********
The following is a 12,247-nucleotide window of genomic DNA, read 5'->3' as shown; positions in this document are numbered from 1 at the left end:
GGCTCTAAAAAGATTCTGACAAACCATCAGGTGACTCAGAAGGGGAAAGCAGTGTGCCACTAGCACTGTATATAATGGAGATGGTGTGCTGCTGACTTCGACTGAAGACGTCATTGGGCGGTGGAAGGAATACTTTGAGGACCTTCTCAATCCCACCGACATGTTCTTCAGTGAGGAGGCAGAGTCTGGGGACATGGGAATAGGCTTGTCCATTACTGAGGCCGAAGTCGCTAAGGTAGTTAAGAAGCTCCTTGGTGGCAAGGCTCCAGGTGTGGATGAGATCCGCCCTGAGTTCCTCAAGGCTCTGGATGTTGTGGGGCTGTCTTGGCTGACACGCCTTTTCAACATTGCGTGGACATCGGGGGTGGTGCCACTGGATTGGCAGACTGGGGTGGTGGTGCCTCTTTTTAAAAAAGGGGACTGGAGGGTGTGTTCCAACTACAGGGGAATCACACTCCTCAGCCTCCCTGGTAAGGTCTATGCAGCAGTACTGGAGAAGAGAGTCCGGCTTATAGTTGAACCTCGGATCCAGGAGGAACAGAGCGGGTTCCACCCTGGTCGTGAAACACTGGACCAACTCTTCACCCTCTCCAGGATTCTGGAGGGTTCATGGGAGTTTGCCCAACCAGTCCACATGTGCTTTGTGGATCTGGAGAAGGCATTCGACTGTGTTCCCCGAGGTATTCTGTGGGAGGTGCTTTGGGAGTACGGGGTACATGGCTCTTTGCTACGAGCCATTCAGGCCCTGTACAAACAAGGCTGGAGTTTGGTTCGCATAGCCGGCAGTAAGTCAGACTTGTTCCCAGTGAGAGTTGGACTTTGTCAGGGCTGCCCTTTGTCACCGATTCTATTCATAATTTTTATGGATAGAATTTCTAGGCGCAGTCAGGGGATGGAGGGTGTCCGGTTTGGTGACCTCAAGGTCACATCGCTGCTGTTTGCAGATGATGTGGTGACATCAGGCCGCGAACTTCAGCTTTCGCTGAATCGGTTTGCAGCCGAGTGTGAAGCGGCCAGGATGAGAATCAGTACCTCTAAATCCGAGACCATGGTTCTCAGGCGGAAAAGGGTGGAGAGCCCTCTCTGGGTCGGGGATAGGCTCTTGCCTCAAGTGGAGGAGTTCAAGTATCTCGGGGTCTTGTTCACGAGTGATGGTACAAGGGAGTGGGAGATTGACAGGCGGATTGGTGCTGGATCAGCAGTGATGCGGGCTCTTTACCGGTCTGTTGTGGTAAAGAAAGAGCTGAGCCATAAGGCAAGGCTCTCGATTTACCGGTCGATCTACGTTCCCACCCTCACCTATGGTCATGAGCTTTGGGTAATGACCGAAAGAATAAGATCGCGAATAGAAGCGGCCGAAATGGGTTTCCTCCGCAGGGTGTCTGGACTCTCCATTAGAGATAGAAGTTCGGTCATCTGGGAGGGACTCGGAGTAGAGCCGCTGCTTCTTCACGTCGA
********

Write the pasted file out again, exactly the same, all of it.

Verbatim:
The following is a 12,247-nucleotide window of genomic DNA, read 5'->3' as shown; positions in this document are numbered from 1 at the left end:
GGCTCTAAAAAGATTCTGACAAACCATCAGGTGACTCAGAAGGGGAAAGCAGTGTGCCACTAGCACTGTATATAATGGAGATGGTGTGCTGCTGACTTCGACTGAAGACGTCATTGGGCGGTGGAAGGAATACTTTGAGGACCTTCTCAATCCCACCGACATGTTCTTCAGTGAGGAGGCAGAGTCTGGGGACATGGGAATAGGCTTGTCCATTACTGAGGCCGAAGTCGCTAAGGTAGTTAAGAAGCTCCTTGGTGGCAAGGCTCCAGGTGTGGATGAGATCCGCCCTGAGTTCCTCAAGGCTCTGGATGTTGTGGGGCTGTCTTGGCTGACACGCCTTTTCAACATTGCGTGGACATCGGGGGTGGTGCCACTGGATTGGCAGACTGGGGTGGTGGTGCCTCTTTTTAAAAAAGGGGACTGGAGGGTGTGTTCCAACTACAGGGGAATCACACTCCTCAGCCTCCCTGGTAAGGTCTATGCAGCAGTACTGGAGAAGAGAGTCCGGCTTATAGTTGAACCTCGGATCCAGGAGGAACAGAGCGGGTTCCACCCTGGTCGTGAAACACTGGACCAACTCTTCACCCTCTCCAGGATTCTGGAGGGTTCATGGGAGTTTGCCCAACCAGTCCACATGTGCTTTGTGGATCTGGAGAAGGCATTCGACTGTGTTCCCCGAGGTATTCTGTGGGAGGTGCTTTGGGAGTACGGGGTACATGGCTCTTTGCTACGAGCCATTCAGGCCCTGTACAAACAAGGCTGGAGTTTGGTTCGCATAGCCGGCAGTAAGTCAGACTTGTTCCCAGTGAGAGTTGGACTTTGTCAGGGCTGCCCTTTGTCACCGATTCTATTCATAATTTTTATGGATAGAATTTCTAGGCGCAGTCAGGGGATGGAGGGTGTCCGGTTTGGTGACCTCAAGGTCACATCGCTGCTGTTTGCAGATGATGTGGTGACATCAGGCCGCGAACTTCAGCTTTCGCTGAATCGGTTTGCAGCCGAGTGTGAAGCGGCCAGGATGAGAATCAGTACCTCTAAATCCGAGACCATGGTTCTCAGGCGGAAAAGGGTGGAGAGCCCTCTCTGGGTCGGGGATAGGCTCTTGCCTCAAGTGGAGGAGTTCAAGTATCTCGGGGTCTTGTTCACGAGTGATGGTACAAGGGAGTGGGAGATTGACAGGCGGATTGGTGCTGGATCAGCAGTGATGCGGGCTCTTTACCGGTCTGTTGTGGTAAAGAAAGAGCTGAGCCATAAGGCAAGGCTCTCGATTTACCGGTCGATCTACGTTCCCACCCTCACCTATGGTCATGAGCTTTGGGTAATGACCGAAAGAATAAGATCGCGAATAGAAGCGGCCGAAATGGGTTTCCTCCGCAGGGTGTCTGGACTCTCCATTAGAGATAGAAGTTCGGTCATCTGGGAGGGACTCGGAGTAGAGCCGCTGCTTCTTCACGTCGA